The Speed of Trust Summary (Stephen M.R. Covey)

The Speed of Trust Summary (Stephen M.R. Covey)

Got trust issues?

Focusing on this trait can improve both our personal and professional lives.

From relationships at home to leadership skills at work, it’s an essential component of communication, productivity and efficiency.

Although we consider trust to be abstract and obscure, like love, it’s actually a measurable factor for performance improvement.

Written by Stephen M.R. Covey, son of the late Stephen R. Covey (7 Habits of Highly Effective People), The Speed of Trust summary attempts to improve our interactions with others.

Let’s dive in.

Communication and economics

Trust can be defined as the confidence you have in someone.

It affects all areas of life – from personal relationships to the confidence with have in our corporate institutions.

When we trust someone, we expect them to faithful in a relationship or pay back loaned money.

Trust affects:

  • Communication – when we trust someone, like a best friend, it’s easier to communicate with them in comparison to a stranger.
  • Economics – Trust affects how we do business, affecting the speed and cost of a transaction.

We call this the “economics of trust”, which is usually defined by the formula:

  • Strategy x execution = results

An example of this formula being affected was in the aftermath of 9/11, with airport security.

Due to the lowered trust, security checks went from 30 mins to 90 mins, with lower efficiency and higher cost.

This can cut both ways, in the form of a “trust tax” as shown in the example above, or a “trust dividend” where trust is high.

Therefore, we can amend the equation:

  • (Strategy x execution) x trust = results

Trusting yourself

If you can’t trust yourself, who else will trust you?

To begin trusting ourselves, the author recommends adopting the “The Four Cores”:

  • Integrity – standing by your principles (even if they’re uncomfortable) and doing what you say you will. Keeping the non-negotiable commitments you’ve made, like getting up with your alarm clock, is a wonderful way to developing self-trust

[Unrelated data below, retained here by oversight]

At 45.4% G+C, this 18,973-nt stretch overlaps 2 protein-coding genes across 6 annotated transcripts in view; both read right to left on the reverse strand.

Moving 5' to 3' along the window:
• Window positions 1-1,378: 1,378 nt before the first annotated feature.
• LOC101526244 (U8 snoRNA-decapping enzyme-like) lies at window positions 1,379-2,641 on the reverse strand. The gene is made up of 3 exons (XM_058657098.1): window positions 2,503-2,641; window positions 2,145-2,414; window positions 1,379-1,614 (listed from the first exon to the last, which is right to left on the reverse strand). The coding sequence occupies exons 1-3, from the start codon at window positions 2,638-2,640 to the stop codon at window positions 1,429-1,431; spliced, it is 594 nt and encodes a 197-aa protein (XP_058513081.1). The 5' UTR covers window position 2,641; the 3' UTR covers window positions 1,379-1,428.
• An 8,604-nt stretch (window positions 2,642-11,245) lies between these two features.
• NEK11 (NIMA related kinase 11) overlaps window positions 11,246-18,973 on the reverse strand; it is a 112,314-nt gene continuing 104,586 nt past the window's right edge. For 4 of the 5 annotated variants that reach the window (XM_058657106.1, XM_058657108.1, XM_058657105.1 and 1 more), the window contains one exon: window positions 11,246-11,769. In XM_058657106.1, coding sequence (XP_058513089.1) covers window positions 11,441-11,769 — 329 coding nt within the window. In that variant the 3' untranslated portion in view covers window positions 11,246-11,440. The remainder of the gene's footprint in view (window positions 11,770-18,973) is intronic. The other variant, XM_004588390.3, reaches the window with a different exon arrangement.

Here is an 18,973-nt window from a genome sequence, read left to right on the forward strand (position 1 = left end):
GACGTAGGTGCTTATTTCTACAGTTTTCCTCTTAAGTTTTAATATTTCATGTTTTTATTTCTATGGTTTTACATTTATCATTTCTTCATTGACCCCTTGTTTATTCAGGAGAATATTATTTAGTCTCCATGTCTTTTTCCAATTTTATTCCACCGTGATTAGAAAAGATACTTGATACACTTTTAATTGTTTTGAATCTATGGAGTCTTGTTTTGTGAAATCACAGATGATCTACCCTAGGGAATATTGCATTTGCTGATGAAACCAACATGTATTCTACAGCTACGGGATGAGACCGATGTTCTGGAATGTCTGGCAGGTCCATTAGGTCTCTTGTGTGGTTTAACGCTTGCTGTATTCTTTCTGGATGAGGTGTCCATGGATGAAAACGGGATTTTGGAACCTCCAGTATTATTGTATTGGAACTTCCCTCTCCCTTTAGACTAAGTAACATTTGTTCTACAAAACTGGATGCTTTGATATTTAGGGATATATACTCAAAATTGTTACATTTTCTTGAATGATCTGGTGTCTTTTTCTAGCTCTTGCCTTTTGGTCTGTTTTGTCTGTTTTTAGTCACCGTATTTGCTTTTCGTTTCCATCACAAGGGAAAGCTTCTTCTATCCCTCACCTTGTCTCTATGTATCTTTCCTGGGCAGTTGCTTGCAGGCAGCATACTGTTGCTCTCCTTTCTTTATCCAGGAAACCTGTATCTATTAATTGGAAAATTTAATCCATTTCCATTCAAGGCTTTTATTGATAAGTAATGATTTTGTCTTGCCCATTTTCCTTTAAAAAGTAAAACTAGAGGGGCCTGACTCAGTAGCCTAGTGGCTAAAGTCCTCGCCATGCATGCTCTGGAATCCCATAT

• Intent – positive motives and behaviour – constantly analyse and redefine your intent in each interaction. Are you really listening to a person or do you just want to win an argument?
  • Capabilities – lifelong learning to improve our skills and proficiency is essential for developing self-confidence
  • Results – we actually need the results to show for our commitments, which is the real foundation for trust e.g. FedEx promise overnight delivery and they deliver

Behaviour

How we act determines everything. If we behave in a trustworthy way, we’ll be deemed trustworthy.

There are two enablers:

  • Tell the truth – needless to say, honesty fosters trust
  • Show people you care – demonstrate you’re not out to dupe people and they place faith in you. How? Thank you notes, acknowledgements, avoiding bad-mouthing etc.

Imagine a “trust account” when assessing your performance.

Every time you engage in trustworthy behaviour you make a deposit and vice versa, the main aim being to remain in credit.

Don’t be afraid to ask for feedback to analyse your progress.

Pleasing stakeholders

In business, it’s essential to appease our stakeholders and trust helps.

There are three types of stakeholders, each requiring a different approach:

  • Internal (employees) – to perform effectively, they must observe alignment, seeing the company acting in a trustworthy way. This leads to better communication, efficiency, and interpersonal trust, which all promote business growth
  • External (the market) – to gain the trust of your target market, reputation is essential, developed by brand perception. An example of eroded trust is the perception of goods which are “Made in China”.
  • Societal (the wider perception of your business) – contribution is key. In the Rodney King riots in the USA, looters left McDonald’s untouched because they offered employment to local youths and contributed to social welfare programmes.

Trust restoration

Trust, once lost, isn’t lost forever. It can be rebuilt through effort.

An interim measure is using “smart trust”, which lies between complete trust and naivete.

This allows both parties to tread cautiously and start rebuilding the foundations of the relationship.

Although people’s perceptions may not change overnight, especially if they feel betrayed, trust can also be regained by slowly increasing our credibility.

By consistently behaving in a credible way, committing to demonstrating our changed behaviour, we can gradually restore trust.

The Speed of Trust summary

Trust is a universal asset that can improve our communication and benefit our interactions in the form of increased efficiency and lowered costs.

  • First, develop self-trust
  • Act in alignment with your trust values
  • Customise your trust efforts for each business stakeholder
  • Restore lost trust through commitment and credibility

What to do next?

Focus on the small things you can do today to foster trusting relationships (calling contacts, acknowledging efforts etc.)

Working on this trait will pay huge dividends, so get trusting.

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